Witnessing our Faith on Holy Saturday

Both Bishop Paul and Archbishop Malcolm are taking part in this wlak of witness through Liverpool City Centre and encouraging others to do the same. So we spoke to one of the organisers, Father Crispin Pailing Rector of Liverpool about the origins of this walk and how you can be involved

Saturday 15th April 10:45am
So Father Crispin, what is the history of this walk of witness?
Until about 15 years ago the Bishop and Archbishop used to lead an ecumenical Walk of Witness through the city on Good Friday, ending up at the Victoria Monument in Derby Square.  It grew out of the close Anglican-Catholic relations for which we became famous and the Walk was an important focus not just for formal ecumenical relations, but also for genuine friendship. 

Although the Walk disappeared as bishops came and went, we still see that public display of unity in the walk between the two cathedrals at Pentecost.  And of course it also mirrors the unity seen in ecumenical events in Holy Week in parishes and districts across our diocese and the country.
Why Holy Saturday – a number of places do this on Good Friday?
When we started the Walk again in 2016 we wanted to be as outward-looking as possible.  Good Friday is such a solemn day for us in Church – and often a busy one as well – but we started to think about when we could best engage with people who don’t go to Church. 

Whether we like it or not, the Easter weekend is one of the big shopping periods of the year, and we wanted to take the Walk through the middle of the crowds on Church St and Lord St in the City Centre.
Why is witnessing our faith in this way so important?
Whatever faith you practise (or none), Christianity is still one of the principal narratives in our culture, but its significance is lost to many when they don’t hear it in their lives.In some families and communities where no faith is practised, you are as unlikely hear the name “Jesus Christ” as if you live in a country where Christianity is in the minority. 

But the narrative is already there in our culture, and all we have to do is to look for new opportunities to tell the story: again, and again, and again…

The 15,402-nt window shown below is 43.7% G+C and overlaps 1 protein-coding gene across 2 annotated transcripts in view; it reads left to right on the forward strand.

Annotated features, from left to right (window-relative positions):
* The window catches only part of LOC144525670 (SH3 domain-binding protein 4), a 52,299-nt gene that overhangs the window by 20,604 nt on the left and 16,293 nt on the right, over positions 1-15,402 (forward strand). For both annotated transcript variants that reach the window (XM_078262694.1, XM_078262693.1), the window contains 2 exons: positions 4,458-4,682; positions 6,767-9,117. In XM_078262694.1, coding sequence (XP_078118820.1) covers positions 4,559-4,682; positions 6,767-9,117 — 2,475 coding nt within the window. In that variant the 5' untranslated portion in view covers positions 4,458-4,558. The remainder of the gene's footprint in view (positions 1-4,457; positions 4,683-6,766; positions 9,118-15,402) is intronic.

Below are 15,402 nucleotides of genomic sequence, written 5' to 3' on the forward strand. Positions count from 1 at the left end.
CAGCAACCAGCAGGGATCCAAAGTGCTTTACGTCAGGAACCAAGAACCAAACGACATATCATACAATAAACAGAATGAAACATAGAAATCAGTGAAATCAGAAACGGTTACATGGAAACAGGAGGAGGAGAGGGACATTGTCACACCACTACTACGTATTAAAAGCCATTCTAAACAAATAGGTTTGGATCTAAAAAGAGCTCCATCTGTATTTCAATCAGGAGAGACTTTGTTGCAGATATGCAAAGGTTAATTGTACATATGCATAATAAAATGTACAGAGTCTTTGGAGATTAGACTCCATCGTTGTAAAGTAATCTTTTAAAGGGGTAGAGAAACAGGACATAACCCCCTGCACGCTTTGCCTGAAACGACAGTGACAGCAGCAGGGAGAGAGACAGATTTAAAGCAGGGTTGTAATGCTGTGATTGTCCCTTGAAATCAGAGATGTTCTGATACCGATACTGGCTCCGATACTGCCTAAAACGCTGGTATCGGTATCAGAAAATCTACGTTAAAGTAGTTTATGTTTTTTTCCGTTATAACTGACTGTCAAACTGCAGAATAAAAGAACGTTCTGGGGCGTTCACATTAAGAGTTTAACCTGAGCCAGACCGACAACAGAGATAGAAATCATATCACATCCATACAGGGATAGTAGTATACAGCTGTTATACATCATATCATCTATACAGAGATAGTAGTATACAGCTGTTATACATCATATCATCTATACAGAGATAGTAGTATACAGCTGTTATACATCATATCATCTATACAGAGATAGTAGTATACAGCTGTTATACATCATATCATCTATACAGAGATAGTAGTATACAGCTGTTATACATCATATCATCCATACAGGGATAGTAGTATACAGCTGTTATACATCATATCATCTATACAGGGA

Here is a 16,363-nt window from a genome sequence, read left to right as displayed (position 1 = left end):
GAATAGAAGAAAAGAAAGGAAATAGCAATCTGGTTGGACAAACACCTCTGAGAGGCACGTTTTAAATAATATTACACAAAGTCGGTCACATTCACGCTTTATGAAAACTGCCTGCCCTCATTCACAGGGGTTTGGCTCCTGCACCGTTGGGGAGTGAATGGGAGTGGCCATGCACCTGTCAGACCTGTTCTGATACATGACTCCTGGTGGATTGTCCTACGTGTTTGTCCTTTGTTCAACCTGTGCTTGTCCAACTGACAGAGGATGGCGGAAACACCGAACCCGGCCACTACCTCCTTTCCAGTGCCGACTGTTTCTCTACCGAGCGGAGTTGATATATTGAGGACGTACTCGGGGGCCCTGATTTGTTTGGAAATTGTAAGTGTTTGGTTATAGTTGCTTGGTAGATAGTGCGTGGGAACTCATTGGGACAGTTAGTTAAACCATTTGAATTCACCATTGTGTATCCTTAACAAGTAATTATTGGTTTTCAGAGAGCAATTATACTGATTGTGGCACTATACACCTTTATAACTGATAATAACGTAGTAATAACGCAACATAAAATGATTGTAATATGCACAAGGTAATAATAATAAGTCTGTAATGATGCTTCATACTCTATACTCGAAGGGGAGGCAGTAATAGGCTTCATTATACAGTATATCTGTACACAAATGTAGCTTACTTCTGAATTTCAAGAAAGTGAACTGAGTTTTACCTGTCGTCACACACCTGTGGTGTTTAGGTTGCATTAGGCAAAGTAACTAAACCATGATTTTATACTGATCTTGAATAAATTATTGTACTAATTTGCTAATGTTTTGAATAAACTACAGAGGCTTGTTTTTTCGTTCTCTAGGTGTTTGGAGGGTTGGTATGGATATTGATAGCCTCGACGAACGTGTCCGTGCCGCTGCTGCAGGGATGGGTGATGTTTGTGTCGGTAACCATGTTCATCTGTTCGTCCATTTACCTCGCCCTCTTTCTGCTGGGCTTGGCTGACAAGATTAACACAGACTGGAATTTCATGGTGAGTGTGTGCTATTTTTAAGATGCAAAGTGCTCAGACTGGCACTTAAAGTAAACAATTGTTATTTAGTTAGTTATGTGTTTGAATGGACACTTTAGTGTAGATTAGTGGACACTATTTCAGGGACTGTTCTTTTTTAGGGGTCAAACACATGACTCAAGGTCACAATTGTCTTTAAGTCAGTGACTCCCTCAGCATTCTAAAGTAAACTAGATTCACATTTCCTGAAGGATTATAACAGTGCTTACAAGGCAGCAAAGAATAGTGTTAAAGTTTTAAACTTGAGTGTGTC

What can people who take part expect
Come and join the walk!  The Bishop and Archbishop and the leaders of other Christian Churches will gather on the Piazza at the front of the Metropolitan Cathedral  at 10:45am and it will be great if as many CHristians can join us.

We shall stop at various points on the way (including Bold St, Church St and Lord St) for readings and prayers through a loud hailer.  The procession is led not just by the Cross, but also by sea cadets with drums, so people know we are coming and we make impact. 

We shall reach Liverpool Parish Church at about 12 noon where we shall sing a hymn and have a couple of prayers, then tea and coffee will be available.  Best of all is the fact that the Walk is all downhill!
How can people get involved?
Just come along!  If you would like a more active role then we are on the look-out for stewards to help keep the procession in order (some police officers also walk with us): if you are interested in being a steward then please e-mail enquiries@livpc.co.uk.

But the most important thing is to spread the word and come along so that we can get as many Christians as possible on the streets, telling our City that Jesus died and rose again to bring new life to everyone.

all we have to do is to look for new opportunities to tell the story: again, and again, and again…

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Join the Walk

Gather at the Metropolitan Cathedral Piazza at 10:45am for an 11am start.

The walk will be led by the cross and a band as you wind your way downhill through the city centre.

The walk will finish at Liverpool Parish Church around 12pm where you will be able to get light refreshments refreshments

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